Every year July 1st comes and goes and the San Jose Sharks stand on the sidelines. A brief perusal of the Major Transactions page on the Sharks main website reinforces this qualitative observation-- Antero Niittymaki is the only signing during Doug Wilson's tenure as General Manager that made the list, and only one other player (Scott Thornton in 2000) was deemed important enough to be included as a major transaction on free agency's opening day.
The children's book "Where's Waldo?" could easily be changed to "Where's Wilson?" when it comes to July 1st and no one would notice.
The San Jose Sharks are a team that has always built from the bottom up, acquiring players via trade and from the NHL Entry draft. I don't think it is a reach to say that there are one of the stingiest teams on July 1st across the League and have spent the least amount of money on July 1st in comparison to the rest of the NHL. Judging by the vast amount of dollars thrown around on this day it is probably for good reason. San Jose has avoided the long-term cap crunching commitments that can bury teams, avoiding the overpayment plague by looking for answers within.
This offseason though, things may change. The Sharks head into July 1st with $8.38 MM to spend on four forwards and a defensive defenseman. A small amount of those cap dollars will be eaten up by the likes of Benn Ferriero, Jamie McGinn, John McCarthy, and/or Frazer McLaren (who all received qualifying offers earlier this week), but there's no doubt that the Sharks have a lot of money to play with in free agency as they attempt to improve a roster that is already looking like it will be one of the best in the NHL next year.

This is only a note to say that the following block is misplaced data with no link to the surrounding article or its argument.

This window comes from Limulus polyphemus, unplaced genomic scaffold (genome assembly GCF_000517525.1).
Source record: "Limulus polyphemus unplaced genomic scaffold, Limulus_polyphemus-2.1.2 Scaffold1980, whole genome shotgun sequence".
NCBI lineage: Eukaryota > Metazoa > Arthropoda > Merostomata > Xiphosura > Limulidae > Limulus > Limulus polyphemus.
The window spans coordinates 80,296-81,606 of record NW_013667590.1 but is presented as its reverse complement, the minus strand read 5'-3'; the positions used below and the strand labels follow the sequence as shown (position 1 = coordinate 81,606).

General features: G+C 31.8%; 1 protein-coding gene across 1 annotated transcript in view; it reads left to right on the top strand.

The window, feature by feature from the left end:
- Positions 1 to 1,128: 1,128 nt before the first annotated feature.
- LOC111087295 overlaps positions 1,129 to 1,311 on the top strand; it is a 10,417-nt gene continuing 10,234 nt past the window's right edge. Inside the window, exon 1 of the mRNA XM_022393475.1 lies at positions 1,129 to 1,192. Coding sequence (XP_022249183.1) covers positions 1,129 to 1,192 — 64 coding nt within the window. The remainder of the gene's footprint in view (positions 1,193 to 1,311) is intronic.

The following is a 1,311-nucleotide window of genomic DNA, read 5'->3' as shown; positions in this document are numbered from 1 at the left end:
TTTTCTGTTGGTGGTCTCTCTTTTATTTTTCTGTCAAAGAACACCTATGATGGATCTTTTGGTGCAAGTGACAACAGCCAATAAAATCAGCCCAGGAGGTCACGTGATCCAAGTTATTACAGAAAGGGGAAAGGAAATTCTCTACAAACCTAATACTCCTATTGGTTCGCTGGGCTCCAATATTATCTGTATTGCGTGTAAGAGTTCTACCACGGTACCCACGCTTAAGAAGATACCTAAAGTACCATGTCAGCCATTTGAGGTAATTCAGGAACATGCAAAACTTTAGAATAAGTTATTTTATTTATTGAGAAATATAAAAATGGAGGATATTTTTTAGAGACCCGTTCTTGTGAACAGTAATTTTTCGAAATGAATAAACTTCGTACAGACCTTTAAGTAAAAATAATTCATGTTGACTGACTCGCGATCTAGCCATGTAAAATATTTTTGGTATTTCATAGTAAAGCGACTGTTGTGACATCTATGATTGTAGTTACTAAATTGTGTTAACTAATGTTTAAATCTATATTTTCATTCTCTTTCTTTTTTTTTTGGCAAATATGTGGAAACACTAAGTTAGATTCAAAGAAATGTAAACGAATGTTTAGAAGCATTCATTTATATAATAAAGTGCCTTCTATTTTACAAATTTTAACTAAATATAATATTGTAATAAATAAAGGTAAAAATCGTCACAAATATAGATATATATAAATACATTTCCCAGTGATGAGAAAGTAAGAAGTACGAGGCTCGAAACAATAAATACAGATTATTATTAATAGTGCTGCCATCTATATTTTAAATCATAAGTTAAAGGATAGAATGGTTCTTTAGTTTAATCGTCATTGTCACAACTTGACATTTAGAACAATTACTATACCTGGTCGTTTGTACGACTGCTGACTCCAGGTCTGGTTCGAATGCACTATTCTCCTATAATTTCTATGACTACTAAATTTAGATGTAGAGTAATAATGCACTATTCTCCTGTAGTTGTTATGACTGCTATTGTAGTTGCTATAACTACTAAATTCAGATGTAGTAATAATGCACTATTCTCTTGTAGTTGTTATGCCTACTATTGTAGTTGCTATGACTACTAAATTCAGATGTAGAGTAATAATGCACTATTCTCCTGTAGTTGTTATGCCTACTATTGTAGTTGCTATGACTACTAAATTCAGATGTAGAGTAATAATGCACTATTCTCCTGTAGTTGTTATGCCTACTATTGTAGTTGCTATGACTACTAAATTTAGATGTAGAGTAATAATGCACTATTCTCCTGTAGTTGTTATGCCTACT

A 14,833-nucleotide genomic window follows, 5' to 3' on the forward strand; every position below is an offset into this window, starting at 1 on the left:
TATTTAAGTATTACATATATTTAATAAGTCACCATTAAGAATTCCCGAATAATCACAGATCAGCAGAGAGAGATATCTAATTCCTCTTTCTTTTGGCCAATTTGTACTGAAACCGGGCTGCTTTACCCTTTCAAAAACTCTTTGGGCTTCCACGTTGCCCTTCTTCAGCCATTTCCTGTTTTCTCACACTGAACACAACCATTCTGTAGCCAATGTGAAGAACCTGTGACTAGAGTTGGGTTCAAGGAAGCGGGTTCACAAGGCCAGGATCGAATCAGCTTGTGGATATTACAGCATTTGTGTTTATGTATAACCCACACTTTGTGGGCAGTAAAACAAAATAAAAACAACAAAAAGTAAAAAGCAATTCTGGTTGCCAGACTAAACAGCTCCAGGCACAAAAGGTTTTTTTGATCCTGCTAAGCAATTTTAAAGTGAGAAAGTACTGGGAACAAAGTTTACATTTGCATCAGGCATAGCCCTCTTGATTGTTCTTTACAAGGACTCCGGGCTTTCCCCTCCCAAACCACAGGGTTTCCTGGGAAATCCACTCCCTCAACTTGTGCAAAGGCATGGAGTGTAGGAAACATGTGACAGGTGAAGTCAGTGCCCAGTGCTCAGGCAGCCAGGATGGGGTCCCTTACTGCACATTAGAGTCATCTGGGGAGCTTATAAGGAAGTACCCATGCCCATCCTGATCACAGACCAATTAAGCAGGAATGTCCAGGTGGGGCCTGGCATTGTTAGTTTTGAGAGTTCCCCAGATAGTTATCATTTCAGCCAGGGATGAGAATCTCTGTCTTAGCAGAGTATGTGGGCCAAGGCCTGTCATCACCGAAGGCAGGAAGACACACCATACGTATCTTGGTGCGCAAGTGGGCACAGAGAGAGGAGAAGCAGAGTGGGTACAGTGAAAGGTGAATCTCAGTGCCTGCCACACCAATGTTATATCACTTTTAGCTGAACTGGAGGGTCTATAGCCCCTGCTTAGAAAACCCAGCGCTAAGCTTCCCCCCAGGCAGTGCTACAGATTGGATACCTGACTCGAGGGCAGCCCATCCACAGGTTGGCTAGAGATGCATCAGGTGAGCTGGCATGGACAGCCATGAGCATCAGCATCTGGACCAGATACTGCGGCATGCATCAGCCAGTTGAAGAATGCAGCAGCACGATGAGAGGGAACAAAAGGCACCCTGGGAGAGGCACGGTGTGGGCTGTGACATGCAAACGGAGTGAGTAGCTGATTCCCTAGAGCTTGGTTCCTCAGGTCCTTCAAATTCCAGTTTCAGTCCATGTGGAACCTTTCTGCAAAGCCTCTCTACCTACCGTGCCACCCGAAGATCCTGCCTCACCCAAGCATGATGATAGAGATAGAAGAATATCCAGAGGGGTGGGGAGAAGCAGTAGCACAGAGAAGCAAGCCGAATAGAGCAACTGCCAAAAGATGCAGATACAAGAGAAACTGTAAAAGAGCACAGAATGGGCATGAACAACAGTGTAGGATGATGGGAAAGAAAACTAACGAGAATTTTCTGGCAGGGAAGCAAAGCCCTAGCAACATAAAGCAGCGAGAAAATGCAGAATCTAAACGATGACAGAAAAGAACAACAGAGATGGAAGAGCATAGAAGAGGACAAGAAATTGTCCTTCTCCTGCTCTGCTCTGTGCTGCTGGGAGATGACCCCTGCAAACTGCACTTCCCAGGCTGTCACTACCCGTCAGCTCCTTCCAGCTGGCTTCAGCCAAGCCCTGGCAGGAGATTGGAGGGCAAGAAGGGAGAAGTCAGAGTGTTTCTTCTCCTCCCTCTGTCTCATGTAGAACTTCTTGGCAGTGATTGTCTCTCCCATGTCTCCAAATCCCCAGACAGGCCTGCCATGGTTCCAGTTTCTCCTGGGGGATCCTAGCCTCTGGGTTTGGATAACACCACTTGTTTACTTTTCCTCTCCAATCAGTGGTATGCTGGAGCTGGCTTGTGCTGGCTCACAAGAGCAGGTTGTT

So who is the player who can help San Jose the most?
Joel Ward, F ($1.5 MM cap hit in 2010-2011)
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Joel Ward tops my free agent list because he is precisely what the San Jose Sharks should be looking for in the opening hours of free agency-- a hard minutes player who can put in an exorbitant amount of time on the penalty kill. With Scott Nichol and Jamal Mayers leaving the team next year, Patrick Marleau and Joe Pavelski leading the team in SH TOI, and the penalty kill posting a concerning 79.4% success rate last season, Ward would help patch up a lot of holes San Jose has on its roster.
Ward logged 1:52 on the 5th ranked Predators penalty kill unit last season, and has been a big minutes shorthanded forward for years. Furthermore, his performance at even strength is exactly what you want out of a lower line player. Ward faced the hardest quality of competition on the Preds last season, had the second most difficult zone starts, and had the best CORSI relative to his quality of competition. In other words, he's a defensive mastermind who would more than be able to contribute to a checking line role.
Ward had a down year offensively however, only posting ten goals and nineteen assists with Nashville. It was his worst offensive season in his career due in part due to his 6.4 S%, but that isn't his biggest draw as a player-- Ward would be brought in to prevent goals, not score them. With that being said, playing on the third line with Joe Pavelski and Winger X would allow the Sharks to roll out an excellent defensive specialist third line with scoring pop, equaling if not exceeding the production they received from their third line last season.
The unfortunate part of Ward's circumstance in relation to San Jose is that he is bound to receive a hefty payday from some trigger happy General Manager who saw his 7 goal 6 assist performance during his 13 playoff games with Nashville and believes Ward will score 30 goals next season for his team. Whether or not he prices himself out of the market is pure speculation, but here's hoping that cooler heads prevail and his asking price is in a range Doug Wilson is comfortable with.
Contract: Three year deal worth $2.6 MM per year.
Role: Plays on the third line with Joe Pavelski while contributing heavily on the penalty kill.